Roderick Offers Update on New Team’s Progress

Two-time defending Southern Super Series champion Casey Roderick announced in early 2020 that he would compete as an owner/driver in the Super Late Model ranks in the upcoming season. Roderick missed CRA SpeedFest in order to have the car ready for either the Rattler 250 or the Blizzard Series opener before the COVID-19 outbreak all but shut down motorsports.

 

The Georgia driver joined Speed51’s “The Bullring” on Wednesday afternoon to talk about what he’s been up to and the progress he’s made with his car during the break. He’s spent the time in Mississippi with girlfriend Emmalee Hodge, working with her father’s sawdust company and preparing the new car.

 

“I’ve been working, man,” said Roderick. “That’s been keeping my mind occupied right now, just hauling sawdust with Toby (Hodge) and doing a good job for him and passing time by. I’m looking forward to racing season coming back to us and it’s a bad time for everyone all around the world right now.

 

“It’s not good for anyone right now, my thoughts and prayers out to anyone that are dealing with this virus and I’m praying every day that I don’t get it. The ones who do have it have it rough and we’re sitting here thinking about them every day. Hopefully this will get past us and we can get back to what we love.”

 

Having competed with multiple different car numbers over the course of his Late Model career, he decided to go with the number 25 for his new team. That is the same number that Hodge’s dad, Toby, runs in the Modified division at dirt tracks across Mississippi. He did it as a way to show his appreciation for those who helped him with creating the new team and building the new car.

 

“I just wanted to for the people who are helping me out right now, Toby Hodge with Hodge Sawdust and Shavings, this is his number with the Dirt Modifieds. I just wanted to show a little appreciation for what he’s done for me.”

 

“I’m working for him out here in Mississippi, I just thought I’d do something nice for him and we surprised him on Sunday with it and he was pretty excited. I’ve had all kinds of different numbers over the years and never really had a number I stuck with all the time. I was bouncing back and forth with 7, 47, and some other ones I’ve been. I felt like this was going to be the best option to go for now. Hopefully we’ll enjoy it.”

 

It’ll be the first time he sets out on his own in the Super Late Model ranks. He admits it won’t be an easy feat to pull off, but Roderick says the journey has already been worth it, even before the car sees the track for the first time.

 

“It’s definitely a new challenge for sure. I’m looking forward to it, I’m up for the challenge that it’s going to give me. It’s already testing me, it isn’t easy to do this and people don’t understand how hard it is to get this done. It comes easy for some people but for me it’s been difficult every year that I’ve tried to race.

 

“I’m really proud of this race car, even though it’s not done yet I’m still really proud of it. I’ve got a lot of pride in me right now to get it on the racetrack and be successful with it. All the parts have to line up perfectly for it to all work out and piece by piece we’re getting there. I’m just really looking forward to getting it on the racetrack and spending some time with it.”

 

Roderick knows there will be new challenges now as a driver/owner, but he is ready to tackle those challenges.

 

“It’s going to be different for me now, being an owner and racing at the same time. I’m going to be able to do things the way I like to do them and hopefully be organized for sure. That’s my main goal, to be really organized and choose races I really want to go to and be prepared the best I can be for each race and get me a shot at winning.”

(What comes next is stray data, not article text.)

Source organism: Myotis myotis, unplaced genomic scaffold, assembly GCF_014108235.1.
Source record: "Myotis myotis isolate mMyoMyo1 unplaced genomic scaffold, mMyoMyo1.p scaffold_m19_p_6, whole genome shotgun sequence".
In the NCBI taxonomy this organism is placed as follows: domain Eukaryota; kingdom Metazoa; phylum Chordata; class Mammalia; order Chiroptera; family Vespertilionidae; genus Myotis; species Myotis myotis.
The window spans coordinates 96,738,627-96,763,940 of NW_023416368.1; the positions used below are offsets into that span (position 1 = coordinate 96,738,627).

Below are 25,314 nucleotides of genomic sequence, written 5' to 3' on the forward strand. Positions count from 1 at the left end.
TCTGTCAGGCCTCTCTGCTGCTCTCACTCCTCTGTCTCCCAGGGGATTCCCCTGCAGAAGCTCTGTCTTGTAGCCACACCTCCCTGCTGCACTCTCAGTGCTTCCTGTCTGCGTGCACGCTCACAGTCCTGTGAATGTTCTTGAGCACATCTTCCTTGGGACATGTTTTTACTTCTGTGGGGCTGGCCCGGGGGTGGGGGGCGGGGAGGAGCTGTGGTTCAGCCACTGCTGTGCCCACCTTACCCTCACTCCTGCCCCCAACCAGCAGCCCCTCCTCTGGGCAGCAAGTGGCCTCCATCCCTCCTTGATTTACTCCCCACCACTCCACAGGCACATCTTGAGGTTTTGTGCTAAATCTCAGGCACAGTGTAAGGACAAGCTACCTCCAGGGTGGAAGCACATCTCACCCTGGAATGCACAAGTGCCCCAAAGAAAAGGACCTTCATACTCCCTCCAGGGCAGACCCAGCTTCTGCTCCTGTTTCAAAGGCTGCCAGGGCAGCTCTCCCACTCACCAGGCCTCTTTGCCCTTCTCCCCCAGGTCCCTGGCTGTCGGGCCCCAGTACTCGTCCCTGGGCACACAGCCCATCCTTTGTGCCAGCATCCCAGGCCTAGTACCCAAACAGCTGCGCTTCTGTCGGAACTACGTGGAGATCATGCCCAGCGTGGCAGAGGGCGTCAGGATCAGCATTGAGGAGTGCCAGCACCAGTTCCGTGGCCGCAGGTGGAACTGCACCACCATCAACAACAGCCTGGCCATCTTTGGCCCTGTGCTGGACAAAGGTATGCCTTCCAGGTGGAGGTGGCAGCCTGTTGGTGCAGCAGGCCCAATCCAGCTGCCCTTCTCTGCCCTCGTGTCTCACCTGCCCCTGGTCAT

While his schedule will see him primarily remain in the southeast where he’s accustomed to, Roderick also plans on doing some traveling outside the region to big money races. Among those are the Canadian Short Track Nationals at Jukasa Motor Speedway, which will pay an astounding $175,000 to win on the weekend of September 3-5.

 

“I’m going to pick and choose where I want to go. I’m looking forward to some of the races I came close to winning last year, like Bristol. That was an awesome experience and with this car, I know I can get the job done. It’s just getting there and having our ducks in a row, basically.”

 

“I want to go to Nashville and I’m looking forward to doing the Blizzard Series down in Pensacola. Those are the big ones I want to focus on, plus I may want to pick a couple Crate Late Model races to go to, put a crate motor in this thing. I want to go to Canada, that’s one of the big races I’m going to go to. Berlin, I really enjoy that race up there. I led some laps last year and I feel like I can win this thing.”

 

One race that remains a possibility is the Peach State Classic at Gresham Motorsports Park, originally scheduled for May 16-17. Roderick holds the honor of having won the final World Crown 300 to date at the Georgia track, doing so with a last-corner bump-and-run on Kyle Grissom to take the win.

 

“I’m glad to see [Gresham] coming back. I won the last race there actually, the World Crown 300 there back in 2014. That was an eventful race and we came out on top. It’s definitely a cool racetrack and it should be seasoned now.

 

“I haven’t talked to anyone that’s been over there but I’m curious to see what the place looks like in person and getting on it for sure. Hopefully we can make it, if everything stays on schedule that’s about a month away now so we’ll have to see if we’re ready or not.”

 

Click here to watch a replay of Wednesday’s special edition of “The Bullring.”

 

-Story by: Koty Geyer, Speed51 National Correspondent – Twitter: @kgeyer3
-Photo Credit: Casey Roderick Motorsports

Roderick Offers Update on New Team’s Progress